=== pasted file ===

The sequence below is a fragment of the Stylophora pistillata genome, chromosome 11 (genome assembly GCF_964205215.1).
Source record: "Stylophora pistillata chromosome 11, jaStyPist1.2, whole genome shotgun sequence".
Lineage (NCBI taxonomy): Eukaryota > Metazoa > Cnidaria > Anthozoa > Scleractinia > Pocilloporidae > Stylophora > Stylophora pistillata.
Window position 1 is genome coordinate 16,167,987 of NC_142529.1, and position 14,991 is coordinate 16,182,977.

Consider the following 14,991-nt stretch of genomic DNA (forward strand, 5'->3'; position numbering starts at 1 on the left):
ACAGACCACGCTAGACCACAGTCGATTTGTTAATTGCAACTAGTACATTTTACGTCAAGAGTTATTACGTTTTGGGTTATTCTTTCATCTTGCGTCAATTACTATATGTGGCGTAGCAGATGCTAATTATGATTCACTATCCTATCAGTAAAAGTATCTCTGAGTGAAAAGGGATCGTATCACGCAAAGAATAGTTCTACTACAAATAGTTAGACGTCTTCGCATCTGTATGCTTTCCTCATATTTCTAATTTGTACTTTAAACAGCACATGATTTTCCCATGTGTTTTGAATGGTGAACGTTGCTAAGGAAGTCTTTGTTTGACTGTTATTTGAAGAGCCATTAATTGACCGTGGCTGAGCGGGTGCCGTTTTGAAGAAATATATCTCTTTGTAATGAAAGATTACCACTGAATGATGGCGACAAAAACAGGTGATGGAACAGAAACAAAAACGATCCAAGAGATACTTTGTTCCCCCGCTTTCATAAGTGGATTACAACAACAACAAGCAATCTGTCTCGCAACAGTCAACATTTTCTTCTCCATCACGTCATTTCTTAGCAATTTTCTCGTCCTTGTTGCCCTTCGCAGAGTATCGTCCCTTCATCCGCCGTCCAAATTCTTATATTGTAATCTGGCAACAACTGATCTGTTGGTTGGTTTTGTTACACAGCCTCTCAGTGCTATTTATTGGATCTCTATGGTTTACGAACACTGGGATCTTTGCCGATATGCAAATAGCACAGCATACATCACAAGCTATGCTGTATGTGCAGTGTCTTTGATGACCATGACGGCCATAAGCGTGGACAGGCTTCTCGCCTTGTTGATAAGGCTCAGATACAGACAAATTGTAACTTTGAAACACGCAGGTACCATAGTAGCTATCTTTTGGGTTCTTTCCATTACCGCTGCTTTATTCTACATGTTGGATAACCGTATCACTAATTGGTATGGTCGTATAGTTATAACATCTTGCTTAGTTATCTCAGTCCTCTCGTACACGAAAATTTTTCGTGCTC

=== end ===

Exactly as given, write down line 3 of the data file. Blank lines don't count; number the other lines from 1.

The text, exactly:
Lineage (NCBI taxonomy): Eukaryota > Metazoa > Cnidaria > Anthozoa > Scleractinia > Pocilloporidae > Stylophora > Stylophora pistillata.